¶22 An academic discussion of the necessity of such a finding would serve no useful purpose. That subject was referred to in Adams v. Adams, Okl., 294 P.2d 831, 835. We will assume, without deciding, that, in view of the court's findings pertaining generally and indirectly, as well as specifically and directly, to the subject of Franki Ann's welfare and best interests, no such finding was necessary. But, respondent does not contend that competent evidence of petitioner's unfitness is not a prerequisite to a judgment (like the one here involved) depriving a mother of her minor daughter's custody. She merely argues, in substance, that if provision for the child's comfort and contentment or intellectual and moral development cannot reasonably be expected at a parent's hands, then that parent is unfit to have its custody - so the end result is that the child's welfare overshadows all else. Then she undertakes to show that, in this case, these considerations warranted a change in Franki Ann's custody.

¶23 As far as can be determined, the expression "change of condition" in the trial court's above quoted finding "VII", and wherever used in said court's findings of fact and conclusions of law and judgment, can refer only to the conditions that caused and/or contributed to Franki Ann's admitted nervousness and apprehensive demeanor, at the time she arrived in Oklahoma City from Houston. There was no cause for this shown by the evidence except her father's (Cocanougher's) disturbing telephone calls to her and petitioner and Mr. Hollick, coupled perhaps with the indicated fact that she was probably at home alone for the presumably short period, at least five afternoons a week, between the time her Houston school was out and the time petitioner arrived there from work - when she was employed. Some of respondent's testimony was contemplated to infer that petitioner and her present husband, Hollick, were "having trouble" and/or were separated, and that Franki Ann didn't like him, but this was of questionable competence, responsiveness, and admissibility; and, judging from respondent's argument, she does not consider such testimony significant. Furthermore, it was not shown whether or not such telephone calls had continued into 1964, and to the time of trial.

¶24 Nor does it appear whether or not petitioner was ever employed outside her home after she suffered the near miscarriage hereinbefore mentioned. Respondent testified she had never seen Hollick, and the record is so silent as to him that it is wholly inadequate as a basis for any conclusion as to whether or not petitioner's marriage to him has brought about any change in Franki Ann's daily life that could be considered detrimental to her welfare or best interests, with the possible exception of conceivable results of her father's possible resentment toward, or dislike, or jealousy of him. However, the testimony does reveal that, on one occasion, law enforcement agencies were resorted to for the purpose of stopping Cocanougher's disturbing conduct; and, more importantly, there was no evidence at the trial as to whether or not this latter would ever again be a source of emotional or nervous disturbance to the child, if she returned to Houston. In fact, the record furnishes so little insight into conditions existing in and around the Hollick's Houston household, and as to what Franki Ann's environment and situation there would have been, on March 24, 1964, if she had been returned there on or near that date, that it is difficult to believe that the trial judge (when he made his temporary order continuing the case until after the remaining nine weeks of her school term) intended to permanently change her custody, without hearing additional evidence pertaining to these subjects. We can only surmise that the judgment he later entered on June 2, 1964, was largely influenced by what the minor herself told him when he talked to her privately and confidentially (date not shown) and, as to which, respondent's brief says: "What the child told Judge Brett is known only to him and God." While we recognize that in cases wherein it is to be determined with which of two adversary parties a child is to live, the child's preference is one of the matters to be considered, if he or she is of sufficient maturity to form an intelligent preference, we have said that the child's whims, wants, and desires are not the criteria. Davis v. Davis, Okl., 355 P.2d 572, 575. Under the rule that has been announced for cases where the contest for custody is between a parent, and others, the only instances mentioned therein where the child's preference is entitled to "especial consideration", are those in which children have been allowed to live with others "a long time". See Bishop v. Benear, 132 Okl. 116, 270 P. 569. In the cited case, we held:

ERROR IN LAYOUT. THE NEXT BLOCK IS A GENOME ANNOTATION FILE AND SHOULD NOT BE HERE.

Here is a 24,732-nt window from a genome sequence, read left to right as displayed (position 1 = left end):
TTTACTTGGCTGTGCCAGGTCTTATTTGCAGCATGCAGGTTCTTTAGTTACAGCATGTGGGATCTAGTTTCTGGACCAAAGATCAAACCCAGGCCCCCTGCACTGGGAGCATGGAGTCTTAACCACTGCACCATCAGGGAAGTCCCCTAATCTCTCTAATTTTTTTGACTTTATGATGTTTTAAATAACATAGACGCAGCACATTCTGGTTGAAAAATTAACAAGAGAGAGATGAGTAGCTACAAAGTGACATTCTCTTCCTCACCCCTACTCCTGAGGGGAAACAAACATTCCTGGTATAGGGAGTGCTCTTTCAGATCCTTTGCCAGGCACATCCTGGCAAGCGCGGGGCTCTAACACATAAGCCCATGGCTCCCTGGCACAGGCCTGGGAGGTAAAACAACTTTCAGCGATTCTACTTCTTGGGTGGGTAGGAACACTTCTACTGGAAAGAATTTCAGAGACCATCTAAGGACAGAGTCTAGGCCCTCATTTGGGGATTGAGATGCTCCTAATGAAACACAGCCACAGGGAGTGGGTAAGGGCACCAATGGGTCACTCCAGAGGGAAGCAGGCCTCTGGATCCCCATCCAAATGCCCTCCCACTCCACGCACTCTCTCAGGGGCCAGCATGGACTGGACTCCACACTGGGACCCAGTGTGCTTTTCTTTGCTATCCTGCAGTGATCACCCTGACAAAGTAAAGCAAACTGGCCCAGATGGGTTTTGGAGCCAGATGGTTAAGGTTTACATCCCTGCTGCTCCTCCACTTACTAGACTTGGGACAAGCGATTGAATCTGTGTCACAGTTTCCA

"The parents have by nature, as well as by law, the legal right to the custody of their minor children. This right will always control the judgment of the courts, unless circumstances of great weight and importance connected with the necessary welfare of the child exist to overcome such strict legal right."

¶25 From the record before us, there is little doubt but that when petitioner sent Franki Ann to respondent and her husband, in November, 1963, (for what appears then to have been an indefinite period) fortuitous circumstances had arisen that made it difficult, temporarily, for petitioner to properly care for Franki Ann in her own home. With her knowledge that respondent loved the child, and was retired and had plenty of time to care for her, it was understandable that petitioner would look to respondent for help in the emergency then facing her. However, there is insufficient evidence to show that in March, 1964, when her husband and mother no longer needed her care, and she was apparently on her way to having a normal pregnancy, she could not have provided for Franki Ann's ordinary comfort and contentment even if it entailed applying again to a Texas court to prevent "the disruptive effects" of Mr. Cocanougher's conduct. Accordingly, we hold that the recorded evidence in this case is not sufficient to meet the requirements of the law where a third party seeks to deprive a natural mother of her own daughter of tender years. The judgment of the trial court is therefore reversed and this cause is remanded with directions to said court to grant the writ petitioner sought.

¶26 HALLEY, C.J., JACKSON, V.C.J., and WILLIAMS and IRWIN, JJ., concur.

¶27 BERRY, J., concurs in result.

¶28 DAVISON, J., dissents.